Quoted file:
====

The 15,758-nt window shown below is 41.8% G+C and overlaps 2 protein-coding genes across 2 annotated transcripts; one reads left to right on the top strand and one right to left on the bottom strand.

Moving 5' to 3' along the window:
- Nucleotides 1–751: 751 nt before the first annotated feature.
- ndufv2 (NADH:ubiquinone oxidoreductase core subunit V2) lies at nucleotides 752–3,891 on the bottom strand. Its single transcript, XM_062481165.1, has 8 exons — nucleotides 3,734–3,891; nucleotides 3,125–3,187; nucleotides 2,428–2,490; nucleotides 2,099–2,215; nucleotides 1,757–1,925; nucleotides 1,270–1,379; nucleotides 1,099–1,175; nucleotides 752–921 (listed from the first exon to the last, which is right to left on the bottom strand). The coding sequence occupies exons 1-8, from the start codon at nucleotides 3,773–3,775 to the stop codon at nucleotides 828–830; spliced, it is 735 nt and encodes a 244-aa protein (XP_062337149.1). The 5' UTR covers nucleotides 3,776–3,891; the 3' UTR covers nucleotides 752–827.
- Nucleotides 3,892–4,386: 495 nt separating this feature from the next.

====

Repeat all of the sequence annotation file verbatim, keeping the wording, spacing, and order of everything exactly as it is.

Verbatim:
The 15,758-nt window shown below is 41.8% G+C and overlaps 2 protein-coding genes across 2 annotated transcripts; one reads left to right on the top strand and one right to left on the bottom strand.

Moving 5' to 3' along the window:
- Nucleotides 1–751: 751 nt before the first annotated feature.
- ndufv2 (NADH:ubiquinone oxidoreductase core subunit V2) lies at nucleotides 752–3,891 on the bottom strand. Its single transcript, XM_062481165.1, has 8 exons — nucleotides 3,734–3,891; nucleotides 3,125–3,187; nucleotides 2,428–2,490; nucleotides 2,099–2,215; nucleotides 1,757–1,925; nucleotides 1,270–1,379; nucleotides 1,099–1,175; nucleotides 752–921 (listed from the first exon to the last, which is right to left on the bottom strand). The coding sequence occupies exons 1-8, from the start codon at nucleotides 3,773–3,775 to the stop codon at nucleotides 828–830; spliced, it is 735 nt and encodes a 244-aa protein (XP_062337149.1). The 5' UTR covers nucleotides 3,776–3,891; the 3' UTR covers nucleotides 752–827.
- Nucleotides 3,892–4,386: 495 nt separating this feature from the next.